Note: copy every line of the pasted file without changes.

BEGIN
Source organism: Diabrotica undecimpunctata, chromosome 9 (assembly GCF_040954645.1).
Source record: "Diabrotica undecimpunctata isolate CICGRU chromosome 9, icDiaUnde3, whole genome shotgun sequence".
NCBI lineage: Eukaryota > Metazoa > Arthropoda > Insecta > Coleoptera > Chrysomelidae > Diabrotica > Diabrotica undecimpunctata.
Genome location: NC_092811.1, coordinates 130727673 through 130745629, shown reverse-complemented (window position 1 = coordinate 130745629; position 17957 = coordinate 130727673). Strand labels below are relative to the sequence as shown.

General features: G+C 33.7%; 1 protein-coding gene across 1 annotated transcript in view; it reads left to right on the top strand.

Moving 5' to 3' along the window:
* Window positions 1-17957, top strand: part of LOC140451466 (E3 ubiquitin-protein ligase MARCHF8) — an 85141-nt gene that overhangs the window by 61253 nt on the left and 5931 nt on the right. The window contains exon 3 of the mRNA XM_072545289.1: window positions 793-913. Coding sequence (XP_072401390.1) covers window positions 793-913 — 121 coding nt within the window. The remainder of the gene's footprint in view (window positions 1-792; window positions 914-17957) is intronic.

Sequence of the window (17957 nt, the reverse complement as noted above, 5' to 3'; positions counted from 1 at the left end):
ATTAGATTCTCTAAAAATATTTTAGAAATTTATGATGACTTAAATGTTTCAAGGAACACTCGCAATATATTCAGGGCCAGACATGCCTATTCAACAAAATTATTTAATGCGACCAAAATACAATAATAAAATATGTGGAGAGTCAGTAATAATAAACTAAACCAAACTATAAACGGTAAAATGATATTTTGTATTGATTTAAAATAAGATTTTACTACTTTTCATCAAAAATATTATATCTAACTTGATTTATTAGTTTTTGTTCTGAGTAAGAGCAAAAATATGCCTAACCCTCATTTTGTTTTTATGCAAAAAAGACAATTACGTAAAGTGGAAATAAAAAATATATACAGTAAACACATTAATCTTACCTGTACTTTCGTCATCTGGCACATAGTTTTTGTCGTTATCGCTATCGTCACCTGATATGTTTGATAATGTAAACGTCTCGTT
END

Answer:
Source organism: Diabrotica undecimpunctata, chromosome 9 (assembly GCF_040954645.1).
Source record: "Diabrotica undecimpunctata isolate CICGRU chromosome 9, icDiaUnde3, whole genome shotgun sequence".
NCBI lineage: Eukaryota > Metazoa > Arthropoda > Insecta > Coleoptera > Chrysomelidae > Diabrotica > Diabrotica undecimpunctata.
Genome location: NC_092811.1, coordinates 130727673 through 130745629, shown reverse-complemented (window position 1 = coordinate 130745629; position 17957 = coordinate 130727673). Strand labels below are relative to the sequence as shown.

General features: G+C 33.7%; 1 protein-coding gene across 1 annotated transcript in view; it reads left to right on the top strand.

Moving 5' to 3' along the window:
* Window positions 1-17957, top strand: part of LOC140451466 (E3 ubiquitin-protein ligase MARCHF8) — an 85141-nt gene that overhangs the window by 61253 nt on the left and 5931 nt on the right. The window contains exon 3 of the mRNA XM_072545289.1: window positions 793-913. Coding sequence (XP_072401390.1) covers window positions 793-913 — 121 coding nt within the window. The remainder of the gene's footprint in view (window positions 1-792; window positions 914-17957) is intronic.

Sequence of the window (17957 nt, the reverse complement as noted above, 5' to 3'; positions counted from 1 at the left end):
ATTAGATTCTCTAAAAATATTTTAGAAATTTATGATGACTTAAATGTTTCAAGGAACACTCGCAATATATTCAGGGCCAGACATGCCTATTCAACAAAATTATTTAATGCGACCAAAATACAATAATAAAATATGTGGAGAGTCAGTAATAATAAACTAAACCAAACTATAAACGGTAAAATGATATTTTGTATTGATTTAAAATAAGATTTTACTACTTTTCATCAAAAATATTATATCTAACTTGATTTATTAGTTTTTGTTCTGAGTAAGAGCAAAAATATGCCTAACCCTCATTTTGTTTTTATGCAAAAAAGACAATTACGTAAAGTGGAAATAAAAAATATATACAGTAAACACATTAATCTTACCTGTACTTTCGTCATCTGGCACATAGTTTTTGTCGTTATCGCTATCGTCACCTGATATGTTTGATAATGTAAACGTCTCGTT